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Stop the talk on Iraq and make some change

Voters across the country who hoped that turning Congress over to the Democrats would change the dire situation in Iraq should be disappointed.

The American electorate did not flip control of both the House and Senate on a whim. The November elections were a sweeping repudiation of a war waged on false pretenses that has gotten progressively worse in the past four years. The American public is tired of watching Iraq grow more unstable at a cost of 100 American lives each month.

So when President Bush announced his long-awaited “new way forward” in Iraq and it turned out to be more of the old way - adding more than 20,000 troops to an existing force of 140,000 - it seemed to be a perfect opportunity for our new Congress to show the voters that the old days of blindly following the president were over. It seemed a perfect time for action.

Instead, all we got was talk.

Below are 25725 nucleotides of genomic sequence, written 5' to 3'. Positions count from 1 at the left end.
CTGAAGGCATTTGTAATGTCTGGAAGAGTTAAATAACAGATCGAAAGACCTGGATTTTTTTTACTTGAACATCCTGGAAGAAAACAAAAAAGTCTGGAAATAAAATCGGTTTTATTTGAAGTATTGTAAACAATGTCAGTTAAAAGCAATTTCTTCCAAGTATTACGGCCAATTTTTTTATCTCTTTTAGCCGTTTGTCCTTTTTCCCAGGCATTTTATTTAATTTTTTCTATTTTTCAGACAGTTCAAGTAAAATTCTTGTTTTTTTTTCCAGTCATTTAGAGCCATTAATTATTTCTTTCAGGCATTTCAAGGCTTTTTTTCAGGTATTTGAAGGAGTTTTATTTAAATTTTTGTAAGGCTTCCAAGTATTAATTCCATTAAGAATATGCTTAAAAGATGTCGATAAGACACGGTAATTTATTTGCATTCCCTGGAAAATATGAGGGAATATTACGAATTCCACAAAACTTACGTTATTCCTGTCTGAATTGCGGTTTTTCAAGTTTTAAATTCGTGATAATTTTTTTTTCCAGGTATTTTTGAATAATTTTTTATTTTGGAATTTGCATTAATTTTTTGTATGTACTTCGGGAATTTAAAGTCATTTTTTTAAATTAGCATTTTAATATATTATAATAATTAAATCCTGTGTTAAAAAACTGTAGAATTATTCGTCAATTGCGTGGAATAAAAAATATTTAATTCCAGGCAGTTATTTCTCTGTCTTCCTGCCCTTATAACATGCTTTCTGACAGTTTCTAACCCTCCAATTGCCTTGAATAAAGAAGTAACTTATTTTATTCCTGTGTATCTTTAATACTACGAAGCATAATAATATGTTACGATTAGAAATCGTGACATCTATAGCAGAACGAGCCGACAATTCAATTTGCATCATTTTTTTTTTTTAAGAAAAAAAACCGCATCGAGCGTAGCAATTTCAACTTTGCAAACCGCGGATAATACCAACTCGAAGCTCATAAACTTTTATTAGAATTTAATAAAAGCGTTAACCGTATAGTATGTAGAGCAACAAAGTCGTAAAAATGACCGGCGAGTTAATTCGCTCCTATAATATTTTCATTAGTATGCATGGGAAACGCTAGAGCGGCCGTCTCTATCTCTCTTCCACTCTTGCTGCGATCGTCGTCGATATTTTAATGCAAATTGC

The Senate and House spent a week arguing about a non-binding resolution opposing President Bush’s troop surge. It passed in the House and failed in the Senate, and the end result is... nothing. President Bush said he would ignore the resolution before the debate even got started. It’s non-binding, meaning it doesn’t force anyone to do anything, so the main purpose was to get legislators on record about a troop surge that most military commanders say isn’t going to affect the situation in Iraq in any major way.

We think that week would have been better spent talking about things that could actually affect change. How about a BINDING resolution? How about getting to work on a plan better than Bush’s? If Congress had done that, they might have deserved the week’s vacation they took after the resolution debate.

When the American people voted to turn over Congressional seats by the dozens to the Democrats, they did so with different motivations. Some wanted to stay in Iraq but with a new plan for gaining control of the situation there. Some wanted the funding for the war cut off. We can’t believe anyone cast their ballot hoping for talk, talk, talk.

The Democrats’ “First 100 Hours” agenda was exciting and productive. But Iraq is where the people want change. Get to it.